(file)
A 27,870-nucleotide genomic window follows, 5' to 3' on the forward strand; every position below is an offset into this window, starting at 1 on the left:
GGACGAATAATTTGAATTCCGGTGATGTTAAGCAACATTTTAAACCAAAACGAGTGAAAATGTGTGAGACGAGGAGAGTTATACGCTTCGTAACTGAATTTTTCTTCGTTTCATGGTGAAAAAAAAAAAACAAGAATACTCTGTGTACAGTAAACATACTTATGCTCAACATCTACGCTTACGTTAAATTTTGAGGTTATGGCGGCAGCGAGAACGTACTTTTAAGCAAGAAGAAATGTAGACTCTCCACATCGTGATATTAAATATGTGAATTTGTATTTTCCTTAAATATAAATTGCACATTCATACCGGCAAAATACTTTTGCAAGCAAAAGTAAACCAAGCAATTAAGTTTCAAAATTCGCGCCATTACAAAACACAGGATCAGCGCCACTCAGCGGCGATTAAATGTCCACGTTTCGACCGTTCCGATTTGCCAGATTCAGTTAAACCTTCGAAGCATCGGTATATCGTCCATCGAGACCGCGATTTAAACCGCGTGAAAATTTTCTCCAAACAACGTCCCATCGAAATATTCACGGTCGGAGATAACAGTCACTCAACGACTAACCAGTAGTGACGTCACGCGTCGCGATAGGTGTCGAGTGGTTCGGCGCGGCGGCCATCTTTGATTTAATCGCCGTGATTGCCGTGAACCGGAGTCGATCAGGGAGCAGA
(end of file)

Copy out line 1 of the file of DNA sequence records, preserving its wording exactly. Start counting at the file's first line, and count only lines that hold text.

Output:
A 27,870-nucleotide genomic window follows, 5' to 3' on the forward strand; every position below is an offset into this window, starting at 1 on the left: